Given the detailed and highly revealing nature of this biography, the case can be made that the biographer personally met Jesus, or interviewed someone who had. Additional corroboration comes from reliable historical accounts that indicate Joseph of Arimathea founded the Glastonbury Abbey in or about 36 CE, and that it eventually became the repository for these texts during the 1 st millennium.
Stored together in the Glastonbury Abbey under the watchful eyes of Celtic priests, the texts remained safe and were actively studied until the 12th Century, when the Abbey was attacked and set ablaze by minions of King Henry II.
After the attack, the priests fled with what remained of these ancient works to a secret location in Scotland where the Egyptian texts were transcribed to bronze sheets. At that time, the two books were still not joined, and the language of both remained as-is; Phoenician (translated from Egyptian Hieratic) and ancient Celtic, respectively.
In the 18th century, the two books were combined and translated to Old English to form the first identifiable edition of The Kolbrin Bible. In the 20th century, the manuscripts were transferred to London and updated to Continental English.
The latest edition of the The Kolbrin Bible still uses the Continental English update, but has been edited according to modern rules of grammar and punctuation based on the Chicago Manual of Style.
The Seven Major Editions of The Kolbrin Bible
Born of great wisdom and love, the overall creation span of the The Kolbrin Bible is greater than that of the Holy Bible.
To facilitate a historical study of the work, the publisher has divided the creation span of the The Kolbrin Bible into seven "master editions" using the criteria of publication era and country.
1st Master Edition
Publication Era/Country: 15th Century BCE, Egypt
First penned in Hieratic after the Exodus of the Jews from Egypt (ca 1500 BCE). Published as The Great Book, a 21-volume work. The surviving volumes are now published as the Egyptian Texts of the Bronzebook. The genesis of this secular work was a new Egyptian interest in finding the one true G-d of Abraham as a consequence of their defeat at the hands of Moses. The work contains many historical accounts that parallel those of the Torah (Old Testament) and warns of a massive object called the "Destroyer" that is prophesied to return in this time with catastrophic results for the Earth.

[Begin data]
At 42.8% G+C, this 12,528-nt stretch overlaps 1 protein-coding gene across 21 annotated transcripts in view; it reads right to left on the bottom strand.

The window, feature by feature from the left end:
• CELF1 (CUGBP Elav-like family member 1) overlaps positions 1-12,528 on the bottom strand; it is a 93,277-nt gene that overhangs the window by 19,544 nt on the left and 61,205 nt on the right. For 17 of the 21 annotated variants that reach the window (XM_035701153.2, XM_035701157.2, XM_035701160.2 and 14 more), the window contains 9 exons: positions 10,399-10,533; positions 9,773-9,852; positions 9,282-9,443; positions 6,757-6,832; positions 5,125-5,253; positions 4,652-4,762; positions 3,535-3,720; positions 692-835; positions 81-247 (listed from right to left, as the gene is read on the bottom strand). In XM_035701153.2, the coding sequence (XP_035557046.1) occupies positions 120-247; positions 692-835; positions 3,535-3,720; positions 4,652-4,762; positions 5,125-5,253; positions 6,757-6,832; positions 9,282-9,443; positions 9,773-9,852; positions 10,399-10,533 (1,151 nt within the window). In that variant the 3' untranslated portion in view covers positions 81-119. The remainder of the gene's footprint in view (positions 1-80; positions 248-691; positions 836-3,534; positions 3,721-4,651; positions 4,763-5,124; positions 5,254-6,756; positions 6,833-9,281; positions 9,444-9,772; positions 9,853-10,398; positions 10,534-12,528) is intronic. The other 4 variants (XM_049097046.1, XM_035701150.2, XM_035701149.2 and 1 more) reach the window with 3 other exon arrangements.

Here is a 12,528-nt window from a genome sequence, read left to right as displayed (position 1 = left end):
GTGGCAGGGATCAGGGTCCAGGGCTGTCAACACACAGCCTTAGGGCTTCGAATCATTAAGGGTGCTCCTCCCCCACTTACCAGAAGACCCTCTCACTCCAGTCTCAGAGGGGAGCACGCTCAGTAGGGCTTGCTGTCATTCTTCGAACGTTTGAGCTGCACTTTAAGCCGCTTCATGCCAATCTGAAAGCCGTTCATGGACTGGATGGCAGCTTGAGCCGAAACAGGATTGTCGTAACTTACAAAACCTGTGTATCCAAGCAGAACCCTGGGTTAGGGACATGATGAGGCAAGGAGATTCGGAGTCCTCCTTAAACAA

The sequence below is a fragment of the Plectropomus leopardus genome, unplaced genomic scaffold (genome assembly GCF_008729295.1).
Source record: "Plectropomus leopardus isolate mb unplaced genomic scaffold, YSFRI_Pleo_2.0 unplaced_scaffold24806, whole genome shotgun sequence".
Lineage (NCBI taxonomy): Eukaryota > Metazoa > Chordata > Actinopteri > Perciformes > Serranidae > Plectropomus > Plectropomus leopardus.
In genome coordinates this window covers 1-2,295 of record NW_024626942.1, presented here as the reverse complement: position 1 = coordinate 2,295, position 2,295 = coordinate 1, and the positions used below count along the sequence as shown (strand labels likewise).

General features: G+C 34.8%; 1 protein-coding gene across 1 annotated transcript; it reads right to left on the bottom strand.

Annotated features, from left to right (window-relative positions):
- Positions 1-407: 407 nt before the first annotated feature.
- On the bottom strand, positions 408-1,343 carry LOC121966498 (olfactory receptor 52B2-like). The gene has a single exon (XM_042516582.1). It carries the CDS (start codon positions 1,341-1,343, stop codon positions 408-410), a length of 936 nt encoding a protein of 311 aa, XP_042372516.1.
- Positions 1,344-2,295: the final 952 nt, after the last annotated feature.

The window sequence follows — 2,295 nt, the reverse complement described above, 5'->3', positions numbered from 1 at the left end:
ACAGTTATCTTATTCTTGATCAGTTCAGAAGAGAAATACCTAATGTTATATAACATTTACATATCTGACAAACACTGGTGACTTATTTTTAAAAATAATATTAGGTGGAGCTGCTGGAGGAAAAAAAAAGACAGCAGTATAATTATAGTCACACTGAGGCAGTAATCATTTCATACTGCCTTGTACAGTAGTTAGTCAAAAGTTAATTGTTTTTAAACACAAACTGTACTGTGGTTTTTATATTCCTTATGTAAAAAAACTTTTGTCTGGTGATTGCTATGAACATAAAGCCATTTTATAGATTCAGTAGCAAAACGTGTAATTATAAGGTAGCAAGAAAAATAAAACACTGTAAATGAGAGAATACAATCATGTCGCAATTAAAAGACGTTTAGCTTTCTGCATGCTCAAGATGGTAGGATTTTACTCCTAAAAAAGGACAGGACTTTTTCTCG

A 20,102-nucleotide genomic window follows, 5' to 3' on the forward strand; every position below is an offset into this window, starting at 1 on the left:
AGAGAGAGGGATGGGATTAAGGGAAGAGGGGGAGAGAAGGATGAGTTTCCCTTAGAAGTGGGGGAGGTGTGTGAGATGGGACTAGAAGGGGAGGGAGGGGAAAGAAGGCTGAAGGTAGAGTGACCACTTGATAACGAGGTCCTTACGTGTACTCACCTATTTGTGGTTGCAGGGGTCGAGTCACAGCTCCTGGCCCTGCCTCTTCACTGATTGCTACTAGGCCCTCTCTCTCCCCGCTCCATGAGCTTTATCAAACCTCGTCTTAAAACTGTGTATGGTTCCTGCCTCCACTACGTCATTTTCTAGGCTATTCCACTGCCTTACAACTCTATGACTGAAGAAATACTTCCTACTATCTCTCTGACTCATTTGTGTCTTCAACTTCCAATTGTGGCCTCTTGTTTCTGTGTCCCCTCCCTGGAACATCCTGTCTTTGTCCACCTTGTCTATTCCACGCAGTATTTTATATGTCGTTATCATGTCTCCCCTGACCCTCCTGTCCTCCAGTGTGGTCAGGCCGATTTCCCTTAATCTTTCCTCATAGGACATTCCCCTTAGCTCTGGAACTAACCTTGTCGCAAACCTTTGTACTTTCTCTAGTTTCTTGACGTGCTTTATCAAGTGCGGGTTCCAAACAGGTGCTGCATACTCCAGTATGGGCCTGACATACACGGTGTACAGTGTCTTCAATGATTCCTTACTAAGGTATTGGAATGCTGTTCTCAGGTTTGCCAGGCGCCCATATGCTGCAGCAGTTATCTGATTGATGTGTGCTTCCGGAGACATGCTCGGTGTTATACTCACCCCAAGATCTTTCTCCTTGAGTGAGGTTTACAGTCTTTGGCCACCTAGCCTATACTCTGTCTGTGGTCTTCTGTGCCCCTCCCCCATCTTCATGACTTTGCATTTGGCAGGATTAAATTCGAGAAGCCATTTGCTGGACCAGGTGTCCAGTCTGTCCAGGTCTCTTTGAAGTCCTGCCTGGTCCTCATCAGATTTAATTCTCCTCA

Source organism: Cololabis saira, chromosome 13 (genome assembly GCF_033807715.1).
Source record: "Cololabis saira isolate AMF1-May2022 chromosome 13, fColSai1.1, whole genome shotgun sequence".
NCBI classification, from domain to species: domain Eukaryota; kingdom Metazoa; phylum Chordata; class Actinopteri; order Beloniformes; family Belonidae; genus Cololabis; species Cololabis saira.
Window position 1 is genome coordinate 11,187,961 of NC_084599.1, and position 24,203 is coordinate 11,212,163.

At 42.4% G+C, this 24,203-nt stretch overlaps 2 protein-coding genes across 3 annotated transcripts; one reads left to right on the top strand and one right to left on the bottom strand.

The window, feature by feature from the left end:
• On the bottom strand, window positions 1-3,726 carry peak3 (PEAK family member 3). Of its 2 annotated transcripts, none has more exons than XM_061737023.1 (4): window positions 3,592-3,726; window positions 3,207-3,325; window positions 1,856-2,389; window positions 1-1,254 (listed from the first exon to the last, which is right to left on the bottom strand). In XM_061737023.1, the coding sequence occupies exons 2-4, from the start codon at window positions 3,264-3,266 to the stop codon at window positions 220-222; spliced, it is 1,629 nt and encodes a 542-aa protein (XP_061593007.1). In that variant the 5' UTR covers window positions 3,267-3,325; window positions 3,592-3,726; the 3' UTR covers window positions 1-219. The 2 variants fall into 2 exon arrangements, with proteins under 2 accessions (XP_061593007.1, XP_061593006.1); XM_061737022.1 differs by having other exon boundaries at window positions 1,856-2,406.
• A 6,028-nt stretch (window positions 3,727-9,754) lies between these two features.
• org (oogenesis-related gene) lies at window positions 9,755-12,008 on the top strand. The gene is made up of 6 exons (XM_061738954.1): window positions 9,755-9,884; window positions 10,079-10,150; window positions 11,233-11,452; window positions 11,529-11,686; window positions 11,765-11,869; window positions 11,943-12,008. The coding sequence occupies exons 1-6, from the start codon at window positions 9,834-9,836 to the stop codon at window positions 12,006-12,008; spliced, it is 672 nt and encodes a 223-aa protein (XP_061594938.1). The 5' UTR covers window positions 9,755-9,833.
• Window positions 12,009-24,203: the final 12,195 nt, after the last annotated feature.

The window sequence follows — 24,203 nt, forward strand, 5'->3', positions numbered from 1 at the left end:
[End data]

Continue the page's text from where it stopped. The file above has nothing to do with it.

2nd Master Edition
Publication Era/Country: 1st Century BCE, Phoenicia (Lebanon)
The 1st Master Edition is translated into the Phoenician language. The simple 22-letter alphabet of the Phoenicians eventually becomes the root alphabet of the Greek, Roman and English alphabets. Before falling to the Roman Empire, they distribute the work throughout the Mediterranean area, Western Europe and Britain.
3rd Master Edition
Publication Era/Country: 1st Century CE, Britain
From approximately 20 CE to 500 CE, the last five books of what would eventually become The Kolbrin Bible are written. Now published as the Celtic Texts of the Coelbook, this part of the work was first penned in ancient Celtic. During this time, the Egyptian texts of the 2nd Major Edition were studied by Celts as well as the children of wealthy and powerful Romans. Copies of the work eventually found their way to the Glastonbury Abbey.
4th Master Edition
Publication Era/Country: 12th Century CE, Scotland
In 1184 English King Henry II ordered an attack on the Glastonbury Abbey, claiming it's Celtic priests to be heretics. Those who survived the arson and murder fled with the surviving Egyptian texts of the 2nd Master Edition and